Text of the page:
Then; whilst the people were together by Jabesh-gilead, wherein Samuel’s great prudence and fidelity to Saul is evident. He suspended the confirmation to Saul at first, whilst the generality of the people were disaffected and discontented at the meanness of his person; and now when he had given such eminent proof of his princely virtues, and when the people’s hearts were unanimously and eagerly set upon him, he takes this as the fittest season for that work.

Let us go to Gilgal: this place he chose, both because it was near, and, to most of them, in the way to their homes; and because thither the Israelites on this side, and beyond Jordan, might more easily resort; and because it was famous for public conventions there kept, and particularly for the covenant there renewed by Joshua between God and the people.

Renew the kingdom there, i.e. confirm our former choice, to prevent all such seditious expressions and actions as we had experience of at the former election.

Then said Samuel to the people,.... Agreeing to what Saul had said, and in order to put them off from demanding the lives of the offenders, and willing to take them while they were in a good disposition:

come, and let us go to Gilgal; which was the nearest place to them, on the other side Jordan, from which they now were, and where the children of Israel first encamped when they passed over Jordan, where the tabernacle and ark first were, and an altar was built, and where meetings used to be held on certain occasions; all which might be reasons why Samuel proposed to go to this place. According to Bunting (d), this place was thirty six miles from Jabeshgilead:

and renew the kingdom there; that is, recognize Saul, own and declare him king of Israel.

(d) Ut supra. (Travels of the Patriarchs, &c. p. 126.)

Then said Samuel to the people, Come, and let us go to Gilgal, and renew the kingdom there.
14. Then said Samuel] From this verse to 1 Samuel 12:22 is the Haphtarah or lesson from the Prophets appointed to be read in the Synagogue in conjunction with the history of Korah (Numbers 16).

to Gilgal] See note on 1 Samuel 7:16.

renew the kingdom] Which had been founded in the national assembly at Mizpah (1 Samuel 10:25).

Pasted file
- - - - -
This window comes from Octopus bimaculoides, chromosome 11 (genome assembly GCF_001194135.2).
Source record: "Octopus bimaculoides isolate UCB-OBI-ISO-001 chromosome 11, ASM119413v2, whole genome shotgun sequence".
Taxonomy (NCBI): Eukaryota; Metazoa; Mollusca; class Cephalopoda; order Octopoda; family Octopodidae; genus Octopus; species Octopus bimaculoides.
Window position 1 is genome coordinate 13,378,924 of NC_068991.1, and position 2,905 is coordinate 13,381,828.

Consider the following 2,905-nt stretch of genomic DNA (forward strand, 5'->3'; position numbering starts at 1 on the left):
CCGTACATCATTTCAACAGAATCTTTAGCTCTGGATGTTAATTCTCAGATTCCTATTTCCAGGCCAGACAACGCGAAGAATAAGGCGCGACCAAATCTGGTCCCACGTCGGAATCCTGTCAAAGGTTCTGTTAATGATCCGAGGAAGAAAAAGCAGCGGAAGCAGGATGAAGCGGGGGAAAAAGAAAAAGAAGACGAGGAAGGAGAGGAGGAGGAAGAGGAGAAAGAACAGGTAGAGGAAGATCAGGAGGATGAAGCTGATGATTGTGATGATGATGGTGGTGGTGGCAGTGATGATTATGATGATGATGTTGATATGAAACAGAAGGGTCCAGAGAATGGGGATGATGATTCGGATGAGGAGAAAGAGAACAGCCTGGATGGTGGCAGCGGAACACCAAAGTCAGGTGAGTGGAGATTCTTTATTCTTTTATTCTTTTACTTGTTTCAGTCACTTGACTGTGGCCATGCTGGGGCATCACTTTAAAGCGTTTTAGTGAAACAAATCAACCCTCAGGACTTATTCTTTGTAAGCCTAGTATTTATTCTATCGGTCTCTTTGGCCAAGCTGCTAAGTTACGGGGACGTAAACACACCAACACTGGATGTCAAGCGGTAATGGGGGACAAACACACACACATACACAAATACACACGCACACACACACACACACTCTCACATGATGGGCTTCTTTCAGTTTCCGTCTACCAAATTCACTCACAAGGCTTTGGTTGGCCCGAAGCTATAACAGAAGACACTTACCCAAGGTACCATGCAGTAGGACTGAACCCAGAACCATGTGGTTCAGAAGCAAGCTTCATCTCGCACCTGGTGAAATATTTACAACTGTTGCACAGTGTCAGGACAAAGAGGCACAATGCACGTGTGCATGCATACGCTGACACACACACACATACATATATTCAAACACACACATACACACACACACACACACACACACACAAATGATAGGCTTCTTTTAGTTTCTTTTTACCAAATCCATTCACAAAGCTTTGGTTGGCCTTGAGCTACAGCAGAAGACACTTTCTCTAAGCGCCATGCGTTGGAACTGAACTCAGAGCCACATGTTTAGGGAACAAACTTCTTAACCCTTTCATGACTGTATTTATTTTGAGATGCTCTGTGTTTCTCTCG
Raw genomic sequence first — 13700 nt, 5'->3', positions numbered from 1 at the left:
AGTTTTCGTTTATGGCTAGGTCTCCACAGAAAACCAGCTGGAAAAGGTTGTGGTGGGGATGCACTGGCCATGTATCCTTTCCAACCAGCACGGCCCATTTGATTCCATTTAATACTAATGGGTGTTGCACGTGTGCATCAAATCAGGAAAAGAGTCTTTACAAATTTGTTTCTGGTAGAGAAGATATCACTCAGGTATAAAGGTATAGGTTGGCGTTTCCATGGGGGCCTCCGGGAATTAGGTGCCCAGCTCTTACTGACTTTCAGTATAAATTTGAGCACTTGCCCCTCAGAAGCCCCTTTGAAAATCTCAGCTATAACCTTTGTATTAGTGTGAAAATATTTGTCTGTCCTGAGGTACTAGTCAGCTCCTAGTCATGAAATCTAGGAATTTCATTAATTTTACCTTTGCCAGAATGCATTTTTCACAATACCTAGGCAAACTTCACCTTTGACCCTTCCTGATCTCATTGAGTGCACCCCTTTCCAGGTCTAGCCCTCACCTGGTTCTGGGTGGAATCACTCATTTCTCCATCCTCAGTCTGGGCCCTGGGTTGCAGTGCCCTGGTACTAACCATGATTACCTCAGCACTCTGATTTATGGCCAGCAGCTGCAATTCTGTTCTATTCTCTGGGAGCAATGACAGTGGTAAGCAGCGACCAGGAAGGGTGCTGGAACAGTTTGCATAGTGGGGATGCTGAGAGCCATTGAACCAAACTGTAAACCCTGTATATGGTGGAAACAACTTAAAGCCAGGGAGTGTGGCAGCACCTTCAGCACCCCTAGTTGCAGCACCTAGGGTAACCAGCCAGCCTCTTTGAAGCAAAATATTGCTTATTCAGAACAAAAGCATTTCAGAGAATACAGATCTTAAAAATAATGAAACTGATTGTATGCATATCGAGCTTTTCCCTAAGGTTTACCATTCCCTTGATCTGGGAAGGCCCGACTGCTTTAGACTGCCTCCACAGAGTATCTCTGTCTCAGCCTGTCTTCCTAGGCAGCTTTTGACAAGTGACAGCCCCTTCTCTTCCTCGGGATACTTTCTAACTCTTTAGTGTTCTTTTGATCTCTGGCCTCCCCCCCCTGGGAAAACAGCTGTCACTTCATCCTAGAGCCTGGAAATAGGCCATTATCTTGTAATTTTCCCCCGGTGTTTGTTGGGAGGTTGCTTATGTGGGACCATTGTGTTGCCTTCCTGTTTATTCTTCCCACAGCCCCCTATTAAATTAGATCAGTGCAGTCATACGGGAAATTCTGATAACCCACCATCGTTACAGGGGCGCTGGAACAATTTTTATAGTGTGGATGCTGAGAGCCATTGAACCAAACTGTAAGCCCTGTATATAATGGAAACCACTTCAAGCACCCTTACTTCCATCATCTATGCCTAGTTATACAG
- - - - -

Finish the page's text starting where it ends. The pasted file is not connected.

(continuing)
Verse 14. - Let us go to Gilgal. The famous sanctuary (1 Samuel 7:16) of that name, situated lower down, in the Jordan valley, near Jericho. It was not far from Jabesh-Gilead, and naturally the victorious host would move from the field of battle to the nearest religious spot to consecrate their king. 1 Samuel 11:14Samuel turned this victory to account, by calling upon the people to go with him to Gilgal, and there renew the monarchy. In what the renewal consisted is not clearly stated; but it is simply recorded in 1 Samuel 11:15 that "they (the whole people) made Saul king there before the Lord in Gilgal." Many commentators have supposed that he was anointed afresh, and appeal to David's second anointing (2 Samuel 2:4 and 2 Samuel 5:3). But David's example merely proves as Seb. Schmidt has correctly observed, that the anointing could be repeated under certain circumstances; but it does not prove that it was repeated, or must have been repeated, in the case of Saul. If the ceremony of anointing had been performed, it would no doubt have been mentioned, just as it is in 2 Samuel 2:4 and 2 Samuel 5:3. But ימלכוּ does not mean "they anointed," although the lxx have rendered it ἔχρισε Σαμουήλ, according to their own subjective interpretation. The renewal of the monarchy may very well have consisted in nothing more than a solemn confirmation of the election that had taken place at Mizpeh, in which Samuel once more laid before both king and people the right of the monarchy, receiving from both parties in the presence of the Lord the promise to observe this right, and sealing the vow by a solemn sacrifice. The only sacrifices mentioned are zebachim shelamim, i.e., peace-offerings. These were thank-offerings, which were always connected with a sacrificial meal, and when presented on joyous occasions, formed a feast of rejoicing for those who took part, since the sacrificial meal shadowed forth a living and peaceful fellowship with the Lord. Gilgal is in all probability the place where Samuel judged the people every year (1 Samuel 7:16). But whether it was the Gilgal in the plain of the Jordan, or Jiljilia on higher ground to the south-west of Shiloh, it is by no means easy to determine. The latter is favoured, apart from the fact that Samuel did not say "Let us go down," but simply "Let us go" (cf. 1 Samuel 10:8), by the circumstance that the solemn ceremony took place after the return from the war at Jabesh; since it is hardly likely that the people would have gone down into the valley of the Jordan to Gilgal, whereas Jiljilia was close by the road from Jabesh to Gibeah and Ramah.